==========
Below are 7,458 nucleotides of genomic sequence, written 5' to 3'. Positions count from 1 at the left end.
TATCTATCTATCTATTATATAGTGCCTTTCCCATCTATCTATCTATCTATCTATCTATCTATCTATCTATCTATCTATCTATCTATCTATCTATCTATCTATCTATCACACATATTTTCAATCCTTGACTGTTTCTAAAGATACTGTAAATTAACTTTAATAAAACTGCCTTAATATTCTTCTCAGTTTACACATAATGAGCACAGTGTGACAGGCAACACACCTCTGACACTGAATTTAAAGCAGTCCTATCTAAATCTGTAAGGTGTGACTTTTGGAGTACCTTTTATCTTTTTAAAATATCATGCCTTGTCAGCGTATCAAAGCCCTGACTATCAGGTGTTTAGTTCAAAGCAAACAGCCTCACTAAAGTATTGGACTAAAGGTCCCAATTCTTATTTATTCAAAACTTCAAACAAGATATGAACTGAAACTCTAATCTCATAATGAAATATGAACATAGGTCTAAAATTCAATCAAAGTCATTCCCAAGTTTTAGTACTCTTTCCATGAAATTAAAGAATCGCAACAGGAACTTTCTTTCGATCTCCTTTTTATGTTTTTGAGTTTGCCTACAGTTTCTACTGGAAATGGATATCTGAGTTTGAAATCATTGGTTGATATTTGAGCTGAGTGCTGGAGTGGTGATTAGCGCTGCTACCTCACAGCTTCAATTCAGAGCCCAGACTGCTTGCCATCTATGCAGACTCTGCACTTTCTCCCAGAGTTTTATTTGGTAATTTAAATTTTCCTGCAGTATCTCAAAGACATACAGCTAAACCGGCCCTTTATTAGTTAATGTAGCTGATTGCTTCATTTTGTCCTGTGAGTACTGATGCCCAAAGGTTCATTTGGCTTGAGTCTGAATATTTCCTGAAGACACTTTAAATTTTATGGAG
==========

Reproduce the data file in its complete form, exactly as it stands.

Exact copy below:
Below are 7,458 nucleotides of genomic sequence, written 5' to 3'. Positions count from 1 at the left end.
TATCTATCTATCTATTATATAGTGCCTTTCCCATCTATCTATCTATCTATCTATCTATCTATCTATCTATCTATCTATCTATCTATCTATCTATCTATCTATCTATCACACATATTTTCAATCCTTGACTGTTTCTAAAGATACTGTAAATTAACTTTAATAAAACTGCCTTAATATTCTTCTCAGTTTACACATAATGAGCACAGTGTGACAGGCAACACACCTCTGACACTGAATTTAAAGCAGTCCTATCTAAATCTGTAAGGTGTGACTTTTGGAGTACCTTTTATCTTTTTAAAATATCATGCCTTGTCAGCGTATCAAAGCCCTGACTATCAGGTGTTTAGTTCAAAGCAAACAGCCTCACTAAAGTATTGGACTAAAGGTCCCAATTCTTATTTATTCAAAACTTCAAACAAGATATGAACTGAAACTCTAATCTCATAATGAAATATGAACATAGGTCTAAAATTCAATCAAAGTCATTCCCAAGTTTTAGTACTCTTTCCATGAAATTAAAGAATCGCAACAGGAACTTTCTTTCGATCTCCTTTTTATGTTTTTGAGTTTGCCTACAGTTTCTACTGGAAATGGATATCTGAGTTTGAAATCATTGGTTGATATTTGAGCTGAGTGCTGGAGTGGTGATTAGCGCTGCTACCTCACAGCTTCAATTCAGAGCCCAGACTGCTTGCCATCTATGCAGACTCTGCACTTTCTCCCAGAGTTTTATTTGGTAATTTAAATTTTCCTGCAGTATCTCAAAGACATACAGCTAAACCGGCCCTTTATTAGTTAATGTAGCTGATTGCTTCATTTTGTCCTGTGAGTACTGATGCCCAAAGGTTCATTTGGCTTGAGTCTGAATATTTCCTGAAGACACTTTAAATTTTATGGAG